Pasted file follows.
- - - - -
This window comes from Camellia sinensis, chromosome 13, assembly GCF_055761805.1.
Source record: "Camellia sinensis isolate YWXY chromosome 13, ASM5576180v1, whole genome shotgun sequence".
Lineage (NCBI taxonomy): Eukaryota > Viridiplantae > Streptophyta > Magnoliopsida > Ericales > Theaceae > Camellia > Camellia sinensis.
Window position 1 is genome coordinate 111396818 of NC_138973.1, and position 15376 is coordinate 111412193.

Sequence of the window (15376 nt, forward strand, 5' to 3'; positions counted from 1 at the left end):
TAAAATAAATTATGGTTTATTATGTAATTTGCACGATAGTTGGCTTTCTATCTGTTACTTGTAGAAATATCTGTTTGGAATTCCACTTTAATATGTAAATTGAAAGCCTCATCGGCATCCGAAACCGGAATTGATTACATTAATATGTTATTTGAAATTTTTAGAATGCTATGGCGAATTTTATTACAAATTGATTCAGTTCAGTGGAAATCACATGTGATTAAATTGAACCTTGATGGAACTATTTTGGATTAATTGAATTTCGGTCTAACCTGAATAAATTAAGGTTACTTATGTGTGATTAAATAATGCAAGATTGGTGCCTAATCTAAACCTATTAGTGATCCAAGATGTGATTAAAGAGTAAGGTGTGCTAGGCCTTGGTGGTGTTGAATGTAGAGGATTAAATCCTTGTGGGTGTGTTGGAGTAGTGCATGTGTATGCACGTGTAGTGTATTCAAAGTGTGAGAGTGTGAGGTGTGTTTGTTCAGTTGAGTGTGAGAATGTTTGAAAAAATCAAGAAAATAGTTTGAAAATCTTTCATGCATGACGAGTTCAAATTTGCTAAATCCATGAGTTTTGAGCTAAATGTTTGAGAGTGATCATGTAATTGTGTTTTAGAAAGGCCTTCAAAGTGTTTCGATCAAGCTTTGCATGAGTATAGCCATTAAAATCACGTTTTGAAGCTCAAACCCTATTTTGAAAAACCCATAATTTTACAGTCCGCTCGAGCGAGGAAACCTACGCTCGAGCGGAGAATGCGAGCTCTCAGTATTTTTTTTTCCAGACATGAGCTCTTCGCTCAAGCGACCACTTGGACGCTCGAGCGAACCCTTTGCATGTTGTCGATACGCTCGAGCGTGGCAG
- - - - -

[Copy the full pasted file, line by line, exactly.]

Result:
This window comes from Camellia sinensis, chromosome 13, assembly GCF_055761805.1.
Source record: "Camellia sinensis isolate YWXY chromosome 13, ASM5576180v1, whole genome shotgun sequence".
Lineage (NCBI taxonomy): Eukaryota > Viridiplantae > Streptophyta > Magnoliopsida > Ericales > Theaceae > Camellia > Camellia sinensis.
Window position 1 is genome coordinate 111396818 of NC_138973.1, and position 15376 is coordinate 111412193.

Sequence of the window (15376 nt, forward strand, 5' to 3'; positions counted from 1 at the left end):
TAAAATAAATTATGGTTTATTATGTAATTTGCACGATAGTTGGCTTTCTATCTGTTACTTGTAGAAATATCTGTTTGGAATTCCACTTTAATATGTAAATTGAAAGCCTCATCGGCATCCGAAACCGGAATTGATTACATTAATATGTTATTTGAAATTTTTAGAATGCTATGGCGAATTTTATTACAAATTGATTCAGTTCAGTGGAAATCACATGTGATTAAATTGAACCTTGATGGAACTATTTTGGATTAATTGAATTTCGGTCTAACCTGAATAAATTAAGGTTACTTATGTGTGATTAAATAATGCAAGATTGGTGCCTAATCTAAACCTATTAGTGATCCAAGATGTGATTAAAGAGTAAGGTGTGCTAGGCCTTGGTGGTGTTGAATGTAGAGGATTAAATCCTTGTGGGTGTGTTGGAGTAGTGCATGTGTATGCACGTGTAGTGTATTCAAAGTGTGAGAGTGTGAGGTGTGTTTGTTCAGTTGAGTGTGAGAATGTTTGAAAAAATCAAGAAAATAGTTTGAAAATCTTTCATGCATGACGAGTTCAAATTTGCTAAATCCATGAGTTTTGAGCTAAATGTTTGAGAGTGATCATGTAATTGTGTTTTAGAAAGGCCTTCAAAGTGTTTCGATCAAGCTTTGCATGAGTATAGCCATTAAAATCACGTTTTGAAGCTCAAACCCTATTTTGAAAAACCCATAATTTTACAGTCCGCTCGAGCGAGGAAACCTACGCTCGAGCGGAGAATGCGAGCTCTCAGTATTTTTTTTTCCAGACATGAGCTCTTCGCTCAAGCGACCACTTGGACGCTCGAGCGAACCCTTTGCATGTTGTCGATACGCTCGAGCGTGGCAG